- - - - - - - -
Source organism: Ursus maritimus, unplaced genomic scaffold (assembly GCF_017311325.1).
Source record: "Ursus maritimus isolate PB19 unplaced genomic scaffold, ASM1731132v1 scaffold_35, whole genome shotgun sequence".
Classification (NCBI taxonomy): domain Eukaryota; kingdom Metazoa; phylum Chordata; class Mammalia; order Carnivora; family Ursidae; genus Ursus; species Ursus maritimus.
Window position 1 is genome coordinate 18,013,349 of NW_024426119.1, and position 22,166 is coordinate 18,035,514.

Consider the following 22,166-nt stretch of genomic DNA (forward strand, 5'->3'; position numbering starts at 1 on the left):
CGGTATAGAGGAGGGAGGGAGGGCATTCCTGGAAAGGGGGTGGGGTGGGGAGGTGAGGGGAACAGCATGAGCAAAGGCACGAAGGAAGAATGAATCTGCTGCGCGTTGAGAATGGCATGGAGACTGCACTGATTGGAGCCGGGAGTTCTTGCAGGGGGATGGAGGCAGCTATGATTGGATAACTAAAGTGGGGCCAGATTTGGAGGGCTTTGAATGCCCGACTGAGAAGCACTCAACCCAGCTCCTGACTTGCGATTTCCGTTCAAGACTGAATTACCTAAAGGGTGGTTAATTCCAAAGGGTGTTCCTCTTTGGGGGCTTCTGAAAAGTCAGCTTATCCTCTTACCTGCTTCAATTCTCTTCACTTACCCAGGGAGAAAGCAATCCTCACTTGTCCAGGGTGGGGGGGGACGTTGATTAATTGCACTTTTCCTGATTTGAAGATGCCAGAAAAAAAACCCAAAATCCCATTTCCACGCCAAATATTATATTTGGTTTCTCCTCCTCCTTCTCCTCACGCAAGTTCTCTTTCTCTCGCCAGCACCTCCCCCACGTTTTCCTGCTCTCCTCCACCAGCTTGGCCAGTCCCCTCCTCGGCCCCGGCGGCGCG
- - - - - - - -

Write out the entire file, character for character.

Source organism: Ursus maritimus, unplaced genomic scaffold (assembly GCF_017311325.1).
Source record: "Ursus maritimus isolate PB19 unplaced genomic scaffold, ASM1731132v1 scaffold_35, whole genome shotgun sequence".
Classification (NCBI taxonomy): domain Eukaryota; kingdom Metazoa; phylum Chordata; class Mammalia; order Carnivora; family Ursidae; genus Ursus; species Ursus maritimus.
Window position 1 is genome coordinate 18,013,349 of NW_024426119.1, and position 22,166 is coordinate 18,035,514.

Consider the following 22,166-nt stretch of genomic DNA (forward strand, 5'->3'; position numbering starts at 1 on the left):
CGGTATAGAGGAGGGAGGGAGGGCATTCCTGGAAAGGGGGTGGGGTGGGGAGGTGAGGGGAACAGCATGAGCAAAGGCACGAAGGAAGAATGAATCTGCTGCGCGTTGAGAATGGCATGGAGACTGCACTGATTGGAGCCGGGAGTTCTTGCAGGGGGATGGAGGCAGCTATGATTGGATAACTAAAGTGGGGCCAGATTTGGAGGGCTTTGAATGCCCGACTGAGAAGCACTCAACCCAGCTCCTGACTTGCGATTTCCGTTCAAGACTGAATTACCTAAAGGGTGGTTAATTCCAAAGGGTGTTCCTCTTTGGGGGCTTCTGAAAAGTCAGCTTATCCTCTTACCTGCTTCAATTCTCTTCACTTACCCAGGGAGAAAGCAATCCTCACTTGTCCAGGGTGGGGGGGGACGTTGATTAATTGCACTTTTCCTGATTTGAAGATGCCAGAAAAAAAACCCAAAATCCCATTTCCACGCCAAATATTATATTTGGTTTCTCCTCCTCCTTCTCCTCACGCAAGTTCTCTTTCTCTCGCCAGCACCTCCCCCACGTTTTCCTGCTCTCCTCCACCAGCTTGGCCAGTCCCCTCCTCGGCCCCGGCGGCGCG